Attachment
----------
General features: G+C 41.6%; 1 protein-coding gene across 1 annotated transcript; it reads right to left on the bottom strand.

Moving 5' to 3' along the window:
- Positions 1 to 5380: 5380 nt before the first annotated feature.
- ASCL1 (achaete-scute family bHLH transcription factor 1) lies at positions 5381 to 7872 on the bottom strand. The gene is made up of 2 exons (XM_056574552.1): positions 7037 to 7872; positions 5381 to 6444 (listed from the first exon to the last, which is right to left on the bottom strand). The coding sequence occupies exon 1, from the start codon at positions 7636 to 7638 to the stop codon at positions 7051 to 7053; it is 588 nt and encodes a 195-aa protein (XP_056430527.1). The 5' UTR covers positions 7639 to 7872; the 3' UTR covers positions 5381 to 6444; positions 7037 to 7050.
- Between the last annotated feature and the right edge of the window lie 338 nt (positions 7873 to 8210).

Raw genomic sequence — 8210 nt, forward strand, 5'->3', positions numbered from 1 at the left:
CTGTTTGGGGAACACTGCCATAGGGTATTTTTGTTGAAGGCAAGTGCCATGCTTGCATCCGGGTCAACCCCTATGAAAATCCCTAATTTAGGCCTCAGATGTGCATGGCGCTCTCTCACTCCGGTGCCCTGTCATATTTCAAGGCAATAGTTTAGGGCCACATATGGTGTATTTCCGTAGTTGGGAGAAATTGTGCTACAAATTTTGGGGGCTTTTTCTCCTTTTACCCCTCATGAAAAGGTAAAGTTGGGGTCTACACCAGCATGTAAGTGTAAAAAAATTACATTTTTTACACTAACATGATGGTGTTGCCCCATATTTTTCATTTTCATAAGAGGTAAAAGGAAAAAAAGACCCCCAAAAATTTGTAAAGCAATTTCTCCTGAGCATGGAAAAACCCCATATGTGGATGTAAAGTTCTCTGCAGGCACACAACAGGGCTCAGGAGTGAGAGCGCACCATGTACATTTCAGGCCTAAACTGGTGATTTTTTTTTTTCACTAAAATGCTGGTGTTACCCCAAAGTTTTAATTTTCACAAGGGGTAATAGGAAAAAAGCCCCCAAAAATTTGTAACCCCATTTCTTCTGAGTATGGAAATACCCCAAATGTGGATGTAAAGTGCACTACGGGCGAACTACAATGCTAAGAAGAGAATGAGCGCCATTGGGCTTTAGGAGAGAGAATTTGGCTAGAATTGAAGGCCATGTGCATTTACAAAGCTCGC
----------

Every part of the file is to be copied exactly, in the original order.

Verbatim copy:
General features: G+C 41.6%; 1 protein-coding gene across 1 annotated transcript; it reads right to left on the bottom strand.

Moving 5' to 3' along the window:
- Positions 1 to 5380: 5380 nt before the first annotated feature.
- ASCL1 (achaete-scute family bHLH transcription factor 1) lies at positions 5381 to 7872 on the bottom strand. The gene is made up of 2 exons (XM_056574552.1): positions 7037 to 7872; positions 5381 to 6444 (listed from the first exon to the last, which is right to left on the bottom strand). The coding sequence occupies exon 1, from the start codon at positions 7636 to 7638 to the stop codon at positions 7051 to 7053; it is 588 nt and encodes a 195-aa protein (XP_056430527.1). The 5' UTR covers positions 7639 to 7872; the 3' UTR covers positions 5381 to 6444; positions 7037 to 7050.
- Between the last annotated feature and the right edge of the window lie 338 nt (positions 7873 to 8210).

Raw genomic sequence — 8210 nt, forward strand, 5'->3', positions numbered from 1 at the left:
CTGTTTGGGGAACACTGCCATAGGGTATTTTTGTTGAAGGCAAGTGCCATGCTTGCATCCGGGTCAACCCCTATGAAAATCCCTAATTTAGGCCTCAGATGTGCATGGCGCTCTCTCACTCCGGTGCCCTGTCATATTTCAAGGCAATAGTTTAGGGCCACATATGGTGTATTTCCGTAGTTGGGAGAAATTGTGCTACAAATTTTGGGGGCTTTTTCTCCTTTTACCCCTCATGAAAAGGTAAAGTTGGGGTCTACACCAGCATGTAAGTGTAAAAAAATTACATTTTTTACACTAACATGATGGTGTTGCCCCATATTTTTCATTTTCATAAGAGGTAAAAGGAAAAAAAGACCCCCAAAAATTTGTAAAGCAATTTCTCCTGAGCATGGAAAAACCCCATATGTGGATGTAAAGTTCTCTGCAGGCACACAACAGGGCTCAGGAGTGAGAGCGCACCATGTACATTTCAGGCCTAAACTGGTGATTTTTTTTTTTCACTAAAATGCTGGTGTTACCCCAAAGTTTTAATTTTCACAAGGGGTAATAGGAAAAAAGCCCCCAAAAATTTGTAACCCCATTTCTTCTGAGTATGGAAATACCCCAAATGTGGATGTAAAGTGCACTACGGGCGAACTACAATGCTAAGAAGAGAATGAGCGCCATTGGGCTTTAGGAGAGAGAATTTGGCTAGAATTGAAGGCCATGTGCATTTACAAAGCTCGC